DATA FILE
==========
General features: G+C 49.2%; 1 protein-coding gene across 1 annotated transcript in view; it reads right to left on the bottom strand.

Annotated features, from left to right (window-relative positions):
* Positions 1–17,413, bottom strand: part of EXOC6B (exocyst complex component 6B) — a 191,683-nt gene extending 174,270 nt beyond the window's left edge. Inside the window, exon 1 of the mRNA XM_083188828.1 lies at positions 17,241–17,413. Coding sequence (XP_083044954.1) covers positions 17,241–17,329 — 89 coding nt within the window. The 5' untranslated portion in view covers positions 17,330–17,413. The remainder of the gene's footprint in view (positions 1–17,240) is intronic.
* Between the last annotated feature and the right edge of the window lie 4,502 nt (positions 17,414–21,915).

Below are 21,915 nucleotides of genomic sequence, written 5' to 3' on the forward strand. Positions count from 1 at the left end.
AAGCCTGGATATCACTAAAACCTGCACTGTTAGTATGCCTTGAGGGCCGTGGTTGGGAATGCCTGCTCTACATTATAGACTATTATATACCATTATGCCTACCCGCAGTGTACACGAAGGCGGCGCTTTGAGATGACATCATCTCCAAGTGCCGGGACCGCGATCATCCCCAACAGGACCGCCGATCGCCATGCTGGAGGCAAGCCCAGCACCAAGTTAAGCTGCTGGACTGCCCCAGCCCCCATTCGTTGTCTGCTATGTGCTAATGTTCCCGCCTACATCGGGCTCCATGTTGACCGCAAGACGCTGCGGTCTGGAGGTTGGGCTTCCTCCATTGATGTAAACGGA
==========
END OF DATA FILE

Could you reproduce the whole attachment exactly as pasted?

General features: G+C 49.2%; 1 protein-coding gene across 1 annotated transcript in view; it reads right to left on the bottom strand.

Annotated features, from left to right (window-relative positions):
* Positions 1–17,413, bottom strand: part of EXOC6B (exocyst complex component 6B) — a 191,683-nt gene extending 174,270 nt beyond the window's left edge. Inside the window, exon 1 of the mRNA XM_083188828.1 lies at positions 17,241–17,413. Coding sequence (XP_083044954.1) covers positions 17,241–17,329 — 89 coding nt within the window. The 5' untranslated portion in view covers positions 17,330–17,413. The remainder of the gene's footprint in view (positions 1–17,240) is intronic.
* Between the last annotated feature and the right edge of the window lie 4,502 nt (positions 17,414–21,915).

Below are 21,915 nucleotides of genomic sequence, written 5' to 3' on the forward strand. Positions count from 1 at the left end.
AAGCCTGGATATCACTAAAACCTGCACTGTTAGTATGCCTTGAGGGCCGTGGTTGGGAATGCCTGCTCTACATTATAGACTATTATATACCATTATGCCTACCCGCAGTGTACACGAAGGCGGCGCTTTGAGATGACATCATCTCCAAGTGCCGGGACCGCGATCATCCCCAACAGGACCGCCGATCGCCATGCTGGAGGCAAGCCCAGCACCAAGTTAAGCTGCTGGACTGCCCCAGCCCCCATTCGTTGTCTGCTATGTGCTAATGTTCCCGCCTACATCGGGCTCCATGTTGACCGCAAGACGCTGCGGTCTGGAGGTTGGGCTTCCTCCATTGATGTAAACGGA